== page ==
11. Creating Hard and Symbolic Links ln, -s

Links are very similar to shortcuts, which many of you may be familiar with. They allow files to have multiple identities across the filesystem.

There are two types of links - hard and symbolic links.

What is a hard link?

A hard link is an additional name for an existing file.

  • Hard links are not a pointer to a file, but a directory entry pointing to the same inode. (An inode is a data structure that contains information about the file.)
  • Essentially, it's identical to the original file.
  • If you change the name of the file, the hardlink will still point to it.
  • However, if you replace the file with a new version, the hard link will no longer point to it.
  • To delete the file, you have to delete all hard links pointing to it.

Limitations to hard links

  • Cannot span physical file systems.
  • Cannot reference directories, only files.

To create a hardlink, simply use the ln command.

Let's demonstrate this by an example.

$ echo 'Testing' > sample.txt
$ ln sample.txt sampleHardLink.txt
$ cat sampleHardLink.txt

The first line simply takes the word Testing and outputs it to a newly created file called sample.txt. The second line creates the hard link, and the third line uses the more command to output the file contents of sampleHardLink.txt. We'll learn about the echo command and redirections (>) shortly.

Now if I go edit sampleHardLink.txt, the changes will also show up in my sample.txt file. Note that I can place the hard link anywhere I'd like on my file system.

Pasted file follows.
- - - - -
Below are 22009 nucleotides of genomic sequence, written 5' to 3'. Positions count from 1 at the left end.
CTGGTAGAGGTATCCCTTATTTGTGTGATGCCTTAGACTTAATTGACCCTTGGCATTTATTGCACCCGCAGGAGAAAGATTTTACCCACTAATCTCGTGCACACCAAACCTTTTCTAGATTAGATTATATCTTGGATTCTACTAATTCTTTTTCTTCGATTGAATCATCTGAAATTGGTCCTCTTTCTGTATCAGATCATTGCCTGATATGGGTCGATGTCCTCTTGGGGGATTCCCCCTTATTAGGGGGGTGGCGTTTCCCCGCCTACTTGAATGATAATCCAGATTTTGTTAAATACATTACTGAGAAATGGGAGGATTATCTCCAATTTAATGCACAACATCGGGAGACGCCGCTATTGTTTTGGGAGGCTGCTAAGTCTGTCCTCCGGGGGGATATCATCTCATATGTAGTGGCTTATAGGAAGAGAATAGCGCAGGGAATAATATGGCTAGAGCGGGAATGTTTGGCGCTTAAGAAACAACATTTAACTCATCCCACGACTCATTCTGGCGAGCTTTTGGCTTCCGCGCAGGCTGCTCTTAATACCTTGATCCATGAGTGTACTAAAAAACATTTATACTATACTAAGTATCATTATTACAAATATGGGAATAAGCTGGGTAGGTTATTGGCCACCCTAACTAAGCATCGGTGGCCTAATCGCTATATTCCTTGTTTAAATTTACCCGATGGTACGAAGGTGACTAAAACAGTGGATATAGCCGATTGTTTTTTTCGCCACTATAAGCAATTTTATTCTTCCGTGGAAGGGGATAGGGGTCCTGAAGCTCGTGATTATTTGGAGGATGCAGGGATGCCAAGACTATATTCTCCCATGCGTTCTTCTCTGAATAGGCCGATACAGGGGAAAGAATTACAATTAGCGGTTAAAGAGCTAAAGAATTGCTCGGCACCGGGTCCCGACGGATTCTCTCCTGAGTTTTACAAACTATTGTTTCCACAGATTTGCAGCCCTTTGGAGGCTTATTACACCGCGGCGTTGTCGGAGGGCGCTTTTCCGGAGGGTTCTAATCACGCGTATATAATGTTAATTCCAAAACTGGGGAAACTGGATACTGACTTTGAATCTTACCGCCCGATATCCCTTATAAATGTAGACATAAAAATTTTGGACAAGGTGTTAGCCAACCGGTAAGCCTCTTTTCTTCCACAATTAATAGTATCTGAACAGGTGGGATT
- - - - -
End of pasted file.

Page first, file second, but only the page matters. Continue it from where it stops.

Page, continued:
What is a symbolic link?

A symbolic link is actually very closely related to hard links, with added improvements.

  • These actually point to the file through its path file name.
  • It resolves the name of the file every time you access it.
  • If you move the file, the symlink does not follow.
  • However, if you update the file with a new version of the same name, it'll still work since the path will be the same.

Symbolic links were made to overcome the limitations of hard links

  • Able to span physical devices.
  • Can reference directories

To create a symbolic link, use the -s option:

$ ln -s targetFileOrDir linkName   

Try experimenting with hard and soft links own your own to get a feel for their differences and features.

Removing existing links

To remove any existing links or files associated with a link, use the -f option.

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